Refusing to simply disappear, Spaisman has just launched a new theatre, The Yiddish Public Theatre, which opens Oct. 25 (at The Mazer, 197 E. Broadway) with "Green Fields," a classic Yiddish drama by Peretz Hirschbein. Coincidentally, or perhaps not, "Green Fields" was the debut production for the New Yiddish Art Theatre at Irving Place in 1919. Spaisman is a featured actress in the upcoming work.
Most striking, monies have been pouring in, she says, from former Folksbiene theatregoers, who were outraged by what happened to her.
Not unexpectedly, Zalman Mlotek, the Folksbiene's new co-artistic director, describes the events very differently, suggesting that almost everything Spaisman states is inaccurate. Or to quote him, "unfortunately, not true."
To begin with, he stresses, "I have total admiration for [Spaisman]—the way she wore all hats and kept the theatre going. In no way do we dishonor her contribution. And it was not our intention that she leave. We wanted her to stay on the board in an advisory capacity. And we never treated her badly.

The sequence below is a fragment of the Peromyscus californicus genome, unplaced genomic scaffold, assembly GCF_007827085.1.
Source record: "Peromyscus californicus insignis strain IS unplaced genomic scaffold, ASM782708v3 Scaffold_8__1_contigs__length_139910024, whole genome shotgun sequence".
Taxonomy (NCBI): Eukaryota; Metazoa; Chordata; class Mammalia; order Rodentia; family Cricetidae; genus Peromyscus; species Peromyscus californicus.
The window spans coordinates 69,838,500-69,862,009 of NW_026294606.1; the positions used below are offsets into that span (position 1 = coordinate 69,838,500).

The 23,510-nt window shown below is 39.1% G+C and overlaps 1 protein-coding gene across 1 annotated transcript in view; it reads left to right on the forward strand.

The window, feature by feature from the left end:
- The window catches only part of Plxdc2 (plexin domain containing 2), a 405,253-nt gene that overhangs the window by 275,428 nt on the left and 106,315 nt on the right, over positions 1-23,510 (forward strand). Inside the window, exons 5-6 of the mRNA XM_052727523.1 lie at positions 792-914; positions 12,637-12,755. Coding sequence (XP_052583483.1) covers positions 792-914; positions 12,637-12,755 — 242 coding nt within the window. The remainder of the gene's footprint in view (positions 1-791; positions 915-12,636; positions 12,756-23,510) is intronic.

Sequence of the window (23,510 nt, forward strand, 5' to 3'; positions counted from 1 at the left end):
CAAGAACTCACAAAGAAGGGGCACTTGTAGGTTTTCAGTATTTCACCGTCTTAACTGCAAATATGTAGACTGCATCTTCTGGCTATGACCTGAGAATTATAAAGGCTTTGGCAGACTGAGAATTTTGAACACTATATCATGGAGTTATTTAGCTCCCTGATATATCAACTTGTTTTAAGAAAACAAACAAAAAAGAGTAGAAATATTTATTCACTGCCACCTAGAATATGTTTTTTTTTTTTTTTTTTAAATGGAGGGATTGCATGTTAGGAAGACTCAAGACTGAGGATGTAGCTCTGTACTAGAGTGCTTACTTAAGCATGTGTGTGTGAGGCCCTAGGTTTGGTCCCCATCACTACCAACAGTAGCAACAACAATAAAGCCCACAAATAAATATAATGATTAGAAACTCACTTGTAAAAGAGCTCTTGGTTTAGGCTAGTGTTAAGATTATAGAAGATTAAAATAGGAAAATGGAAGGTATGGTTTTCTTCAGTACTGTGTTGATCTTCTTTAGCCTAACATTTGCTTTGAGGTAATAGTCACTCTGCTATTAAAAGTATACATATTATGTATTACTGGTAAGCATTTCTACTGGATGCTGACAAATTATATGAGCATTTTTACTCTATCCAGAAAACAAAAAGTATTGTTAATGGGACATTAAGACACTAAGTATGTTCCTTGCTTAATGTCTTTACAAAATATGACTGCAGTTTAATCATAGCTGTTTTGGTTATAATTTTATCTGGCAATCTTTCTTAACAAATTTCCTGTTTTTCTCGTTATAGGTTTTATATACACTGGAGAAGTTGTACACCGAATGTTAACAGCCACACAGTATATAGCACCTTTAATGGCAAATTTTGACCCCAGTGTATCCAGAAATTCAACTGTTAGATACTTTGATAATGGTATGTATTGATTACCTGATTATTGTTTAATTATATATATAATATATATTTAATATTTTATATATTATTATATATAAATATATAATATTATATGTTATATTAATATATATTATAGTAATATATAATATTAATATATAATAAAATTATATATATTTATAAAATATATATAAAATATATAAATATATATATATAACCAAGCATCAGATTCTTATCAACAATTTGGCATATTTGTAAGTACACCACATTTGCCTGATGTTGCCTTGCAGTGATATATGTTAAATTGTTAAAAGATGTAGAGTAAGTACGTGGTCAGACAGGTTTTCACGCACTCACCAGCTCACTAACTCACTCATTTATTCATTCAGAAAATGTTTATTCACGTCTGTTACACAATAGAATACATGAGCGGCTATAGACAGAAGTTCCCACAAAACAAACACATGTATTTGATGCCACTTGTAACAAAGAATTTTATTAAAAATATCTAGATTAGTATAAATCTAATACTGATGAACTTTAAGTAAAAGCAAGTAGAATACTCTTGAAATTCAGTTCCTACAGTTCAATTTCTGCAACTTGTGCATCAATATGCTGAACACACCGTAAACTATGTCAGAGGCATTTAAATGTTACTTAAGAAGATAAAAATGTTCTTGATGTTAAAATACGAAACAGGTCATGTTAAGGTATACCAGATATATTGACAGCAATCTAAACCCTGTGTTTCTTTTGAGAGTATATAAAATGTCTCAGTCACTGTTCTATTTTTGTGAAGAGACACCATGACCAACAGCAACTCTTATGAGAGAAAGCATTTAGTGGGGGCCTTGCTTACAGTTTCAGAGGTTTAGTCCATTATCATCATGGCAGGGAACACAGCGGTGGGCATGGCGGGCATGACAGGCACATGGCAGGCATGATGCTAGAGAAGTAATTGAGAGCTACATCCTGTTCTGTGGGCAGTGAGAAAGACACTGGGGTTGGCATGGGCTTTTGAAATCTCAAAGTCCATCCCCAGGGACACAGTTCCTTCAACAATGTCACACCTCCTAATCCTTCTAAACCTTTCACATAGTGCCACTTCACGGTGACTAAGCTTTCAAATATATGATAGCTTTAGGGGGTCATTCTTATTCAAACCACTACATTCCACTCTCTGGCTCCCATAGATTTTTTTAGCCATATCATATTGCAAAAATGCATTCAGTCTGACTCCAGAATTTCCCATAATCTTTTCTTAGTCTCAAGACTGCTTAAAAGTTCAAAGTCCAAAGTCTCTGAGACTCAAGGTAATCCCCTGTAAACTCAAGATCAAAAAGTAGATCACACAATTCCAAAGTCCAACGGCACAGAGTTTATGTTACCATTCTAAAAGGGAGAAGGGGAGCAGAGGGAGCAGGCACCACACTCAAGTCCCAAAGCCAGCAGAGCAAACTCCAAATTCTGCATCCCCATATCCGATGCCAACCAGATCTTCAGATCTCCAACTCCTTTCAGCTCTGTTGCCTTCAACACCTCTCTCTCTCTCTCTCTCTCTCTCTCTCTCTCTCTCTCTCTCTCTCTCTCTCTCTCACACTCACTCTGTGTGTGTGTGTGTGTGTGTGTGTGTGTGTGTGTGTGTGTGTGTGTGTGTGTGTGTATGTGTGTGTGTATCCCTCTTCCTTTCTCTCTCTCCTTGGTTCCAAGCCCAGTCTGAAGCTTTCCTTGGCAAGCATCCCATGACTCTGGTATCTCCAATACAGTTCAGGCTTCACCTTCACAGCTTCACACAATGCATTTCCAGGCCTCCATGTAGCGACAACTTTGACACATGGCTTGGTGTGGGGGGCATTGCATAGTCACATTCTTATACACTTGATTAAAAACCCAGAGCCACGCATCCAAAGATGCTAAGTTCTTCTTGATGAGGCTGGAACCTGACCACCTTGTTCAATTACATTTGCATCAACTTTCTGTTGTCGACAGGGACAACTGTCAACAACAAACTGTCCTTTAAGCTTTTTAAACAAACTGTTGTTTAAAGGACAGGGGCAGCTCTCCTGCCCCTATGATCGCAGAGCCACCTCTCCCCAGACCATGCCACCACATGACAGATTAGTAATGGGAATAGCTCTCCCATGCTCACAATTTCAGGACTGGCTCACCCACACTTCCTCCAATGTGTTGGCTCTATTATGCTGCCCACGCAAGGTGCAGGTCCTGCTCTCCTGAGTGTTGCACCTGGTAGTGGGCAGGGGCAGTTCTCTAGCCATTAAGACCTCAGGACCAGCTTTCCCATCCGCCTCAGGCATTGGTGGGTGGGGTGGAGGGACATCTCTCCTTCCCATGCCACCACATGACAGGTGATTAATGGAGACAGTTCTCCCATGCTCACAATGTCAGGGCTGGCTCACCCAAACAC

"No, we didn't promised to return any monies to her. If anything, the situation is reversed. [He doesn't elaborate]. But we're not going to prosecute. And we're not going to do anything about the fact that when she walked out, she took every document, mailing list, and record we had, so that we had to start from scratch. She did this out of pure vindictiveness.
"When people call and ask what happened to her, I don't know what I say—if she retired or she's no longer here. And she doesn't know what I say either."
So what happened? After four and a half decades why is Spaisman no longer on the scene?
Says Mlotek: "She didn't want to hear what we had to offer. After making decisions for 30 years, the old guard doesn't want to lose to the new guard!"